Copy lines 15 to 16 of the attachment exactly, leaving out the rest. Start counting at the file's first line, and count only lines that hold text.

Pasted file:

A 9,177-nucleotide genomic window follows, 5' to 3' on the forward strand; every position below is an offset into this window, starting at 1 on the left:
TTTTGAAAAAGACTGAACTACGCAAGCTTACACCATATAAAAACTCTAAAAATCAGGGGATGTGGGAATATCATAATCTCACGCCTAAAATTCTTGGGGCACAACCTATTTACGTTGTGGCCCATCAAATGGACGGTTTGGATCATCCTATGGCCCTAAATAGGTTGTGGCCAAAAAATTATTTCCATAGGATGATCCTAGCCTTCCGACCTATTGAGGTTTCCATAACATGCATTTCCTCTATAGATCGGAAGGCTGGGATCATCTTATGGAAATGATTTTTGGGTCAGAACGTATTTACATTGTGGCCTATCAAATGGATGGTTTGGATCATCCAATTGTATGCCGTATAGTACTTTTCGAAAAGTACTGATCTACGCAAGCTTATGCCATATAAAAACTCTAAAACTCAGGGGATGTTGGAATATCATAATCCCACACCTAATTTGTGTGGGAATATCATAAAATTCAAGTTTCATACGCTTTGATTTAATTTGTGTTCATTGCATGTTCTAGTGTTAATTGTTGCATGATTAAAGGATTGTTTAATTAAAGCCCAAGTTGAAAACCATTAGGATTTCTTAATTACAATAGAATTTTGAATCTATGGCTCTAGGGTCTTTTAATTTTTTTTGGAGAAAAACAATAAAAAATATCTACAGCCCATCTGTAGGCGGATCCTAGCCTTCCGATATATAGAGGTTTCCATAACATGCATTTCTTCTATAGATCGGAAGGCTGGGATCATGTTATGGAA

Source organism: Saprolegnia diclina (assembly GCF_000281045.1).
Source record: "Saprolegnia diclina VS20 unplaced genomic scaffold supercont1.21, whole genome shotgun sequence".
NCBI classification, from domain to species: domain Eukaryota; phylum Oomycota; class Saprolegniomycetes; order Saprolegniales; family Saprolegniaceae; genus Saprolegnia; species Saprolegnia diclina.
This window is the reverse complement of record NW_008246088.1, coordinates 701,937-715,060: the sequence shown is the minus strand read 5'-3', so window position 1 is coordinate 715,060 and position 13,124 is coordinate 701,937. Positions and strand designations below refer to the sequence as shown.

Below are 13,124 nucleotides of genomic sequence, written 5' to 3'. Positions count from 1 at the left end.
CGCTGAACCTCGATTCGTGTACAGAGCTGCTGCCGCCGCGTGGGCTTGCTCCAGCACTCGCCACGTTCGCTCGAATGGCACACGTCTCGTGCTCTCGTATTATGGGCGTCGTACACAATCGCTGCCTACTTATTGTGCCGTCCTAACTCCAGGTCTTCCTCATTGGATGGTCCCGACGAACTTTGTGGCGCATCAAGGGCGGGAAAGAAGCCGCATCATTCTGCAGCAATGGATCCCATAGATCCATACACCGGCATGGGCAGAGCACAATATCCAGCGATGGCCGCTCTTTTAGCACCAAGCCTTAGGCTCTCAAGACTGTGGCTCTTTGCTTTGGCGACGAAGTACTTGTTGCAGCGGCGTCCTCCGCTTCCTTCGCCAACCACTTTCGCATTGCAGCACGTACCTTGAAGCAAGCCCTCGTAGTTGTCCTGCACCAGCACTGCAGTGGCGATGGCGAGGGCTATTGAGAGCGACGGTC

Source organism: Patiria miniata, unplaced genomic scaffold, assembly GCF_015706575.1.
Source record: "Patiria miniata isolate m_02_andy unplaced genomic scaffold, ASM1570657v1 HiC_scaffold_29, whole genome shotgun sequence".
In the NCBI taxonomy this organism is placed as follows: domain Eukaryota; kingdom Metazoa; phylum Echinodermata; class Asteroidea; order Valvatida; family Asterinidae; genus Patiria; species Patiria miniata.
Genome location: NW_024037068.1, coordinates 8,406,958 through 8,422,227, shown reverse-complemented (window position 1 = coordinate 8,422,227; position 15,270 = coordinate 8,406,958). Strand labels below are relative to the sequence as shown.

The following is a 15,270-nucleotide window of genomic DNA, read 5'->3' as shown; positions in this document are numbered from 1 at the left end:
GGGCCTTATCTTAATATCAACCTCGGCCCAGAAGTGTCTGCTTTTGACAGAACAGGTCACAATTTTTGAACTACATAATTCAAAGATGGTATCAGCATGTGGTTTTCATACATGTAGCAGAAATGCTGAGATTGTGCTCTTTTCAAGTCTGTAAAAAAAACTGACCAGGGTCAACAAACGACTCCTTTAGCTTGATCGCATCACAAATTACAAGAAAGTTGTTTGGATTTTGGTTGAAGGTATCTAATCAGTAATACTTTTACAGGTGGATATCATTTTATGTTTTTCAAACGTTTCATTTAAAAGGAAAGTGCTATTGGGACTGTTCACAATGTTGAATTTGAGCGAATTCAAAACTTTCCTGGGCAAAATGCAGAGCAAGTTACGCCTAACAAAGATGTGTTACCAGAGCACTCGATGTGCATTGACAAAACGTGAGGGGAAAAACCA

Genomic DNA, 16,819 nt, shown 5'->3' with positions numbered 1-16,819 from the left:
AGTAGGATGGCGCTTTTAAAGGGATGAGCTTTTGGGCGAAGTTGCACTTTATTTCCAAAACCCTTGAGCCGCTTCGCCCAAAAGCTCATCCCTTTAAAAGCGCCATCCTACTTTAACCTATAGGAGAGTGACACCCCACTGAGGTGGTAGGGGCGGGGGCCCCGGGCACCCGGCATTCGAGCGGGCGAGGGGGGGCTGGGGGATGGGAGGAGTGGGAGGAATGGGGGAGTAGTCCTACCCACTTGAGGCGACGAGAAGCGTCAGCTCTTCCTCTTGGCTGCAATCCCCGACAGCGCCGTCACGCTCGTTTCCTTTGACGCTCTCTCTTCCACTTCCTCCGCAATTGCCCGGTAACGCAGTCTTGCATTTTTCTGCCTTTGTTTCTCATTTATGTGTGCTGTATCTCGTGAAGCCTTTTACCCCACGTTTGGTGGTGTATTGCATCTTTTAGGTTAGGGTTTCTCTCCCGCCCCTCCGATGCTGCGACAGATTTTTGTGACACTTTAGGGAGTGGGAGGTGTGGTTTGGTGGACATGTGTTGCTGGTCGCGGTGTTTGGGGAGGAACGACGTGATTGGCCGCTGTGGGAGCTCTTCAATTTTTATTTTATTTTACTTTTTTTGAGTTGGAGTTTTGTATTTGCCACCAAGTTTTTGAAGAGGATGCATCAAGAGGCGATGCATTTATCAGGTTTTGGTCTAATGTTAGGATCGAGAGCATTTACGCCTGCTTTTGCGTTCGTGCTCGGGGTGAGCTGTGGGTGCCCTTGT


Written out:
Genomic DNA, 16,819 nt, shown 5'->3' with positions numbered 1-16,819 from the left:
AGTAGGATGGCGCTTTTAAAGGGATGAGCTTTTGGGCGAAGTTGCACTTTATTTCCAAAACCCTTGAGCCGCTTCGCCCAAAAGCTCATCCCTTTAAAAGCGCCATCCTACTTTAACCTATAGGAGAGTGACACCCCACTGAGGTGGTAGGGGCGGGGGCCCCGGGCACCCGGCATTCGAGCGGGCGAGGGGGGGCTGGGGGATGGGAGGAGTGGGAGGAATGGGGGAGTAGTCCTACCCACTTGAGGCGACGAGAAGCGTCAGCTCTTCCTCTTGGCTGCAATCCCCGACAGCGCCGTCACGCTCGTTTCCTTTGACGCTCTCTCTTCCACTTCCTCCGCAATTGCCCGGTAACGCAGTCTTGCATTTTTCTGCCTTTGTTTCTCATTTATGTGTGCTGTATCTCGTGAAGCCTTTTACCCCACGTTTGGTGGTGTATTGCATCTTTTAGGTTAGGGTTTCTCTCCCGCCCCTCCGATGCTGCGACAGATTTTTGTGACACTTTAGGGAGTGGGAGGTGTGGTTTGGTGGACATGTGTTGCTGGTCGCGGTGTTTGGGGAGGAACGACGTGATTGGCCGCTGTGGGAGCTCTTCAATTTTTATTTTATTTTACTTTTTTTGAGTTGGAGTTTTGTATTTGCCACCAAGTTTTTGAAGAGGATGCATCAAGAGGCGATGCATTTATCAGGTTTTGGTCTAATGTTAGGATCGAGAGCATTTACGCCTGCTTTTGCGTTCGTGCTCGGGGTGAGCTGTGGGTGCCCTTGT